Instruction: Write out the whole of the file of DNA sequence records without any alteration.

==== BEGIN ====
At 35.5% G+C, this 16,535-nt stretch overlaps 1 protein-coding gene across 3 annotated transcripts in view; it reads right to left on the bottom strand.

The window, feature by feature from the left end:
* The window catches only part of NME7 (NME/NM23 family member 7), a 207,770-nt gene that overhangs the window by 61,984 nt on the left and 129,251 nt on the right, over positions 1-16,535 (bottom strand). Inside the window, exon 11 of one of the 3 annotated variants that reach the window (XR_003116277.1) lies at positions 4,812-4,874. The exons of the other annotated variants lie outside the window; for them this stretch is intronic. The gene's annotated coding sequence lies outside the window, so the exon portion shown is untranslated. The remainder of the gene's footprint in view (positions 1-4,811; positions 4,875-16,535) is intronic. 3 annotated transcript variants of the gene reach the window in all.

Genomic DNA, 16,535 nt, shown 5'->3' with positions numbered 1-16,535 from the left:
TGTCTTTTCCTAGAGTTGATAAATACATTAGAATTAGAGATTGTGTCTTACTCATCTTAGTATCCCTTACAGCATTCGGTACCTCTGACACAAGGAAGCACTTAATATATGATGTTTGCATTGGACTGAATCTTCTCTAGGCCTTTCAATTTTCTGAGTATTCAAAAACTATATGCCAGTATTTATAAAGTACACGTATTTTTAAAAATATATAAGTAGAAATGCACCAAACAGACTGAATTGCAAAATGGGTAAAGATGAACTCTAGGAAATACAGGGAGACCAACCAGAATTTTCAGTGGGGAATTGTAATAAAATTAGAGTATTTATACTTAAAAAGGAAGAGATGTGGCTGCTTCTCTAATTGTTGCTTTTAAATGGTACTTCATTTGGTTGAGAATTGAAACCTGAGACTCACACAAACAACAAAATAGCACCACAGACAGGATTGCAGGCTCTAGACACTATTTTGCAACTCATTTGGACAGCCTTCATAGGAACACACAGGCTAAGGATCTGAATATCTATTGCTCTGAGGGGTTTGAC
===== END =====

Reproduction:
At 35.5% G+C, this 16,535-nt stretch overlaps 1 protein-coding gene across 3 annotated transcripts in view; it reads right to left on the bottom strand.

The window, feature by feature from the left end:
* The window catches only part of NME7 (NME/NM23 family member 7), a 207,770-nt gene that overhangs the window by 61,984 nt on the left and 129,251 nt on the right, over positions 1-16,535 (bottom strand). Inside the window, exon 11 of one of the 3 annotated variants that reach the window (XR_003116277.1) lies at positions 4,812-4,874. The exons of the other annotated variants lie outside the window; for them this stretch is intronic. The gene's annotated coding sequence lies outside the window, so the exon portion shown is untranslated. The remainder of the gene's footprint in view (positions 1-4,811; positions 4,875-16,535) is intronic. 3 annotated transcript variants of the gene reach the window in all.

Genomic DNA, 16,535 nt, shown 5'->3' with positions numbered 1-16,535 from the left:
TGTCTTTTCCTAGAGTTGATAAATACATTAGAATTAGAGATTGTGTCTTACTCATCTTAGTATCCCTTACAGCATTCGGTACCTCTGACACAAGGAAGCACTTAATATATGATGTTTGCATTGGACTGAATCTTCTCTAGGCCTTTCAATTTTCTGAGTATTCAAAAACTATATGCCAGTATTTATAAAGTACACGTATTTTTAAAAATATATAAGTAGAAATGCACCAAACAGACTGAATTGCAAAATGGGTAAAGATGAACTCTAGGAAATACAGGGAGACCAACCAGAATTTTCAGTGGGGAATTGTAATAAAATTAGAGTATTTATACTTAAAAAGGAAGAGATGTGGCTGCTTCTCTAATTGTTGCTTTTAAATGGTACTTCATTTGGTTGAGAATTGAAACCTGAGACTCACACAAACAACAAAATAGCACCACAGACAGGATTGCAGGCTCTAGACACTATTTTGCAACTCATTTGGACAGCCTTCATAGGAACACACAGGCTAAGGATCTGAATATCTATTGCTCTGAGGGGTTTGAC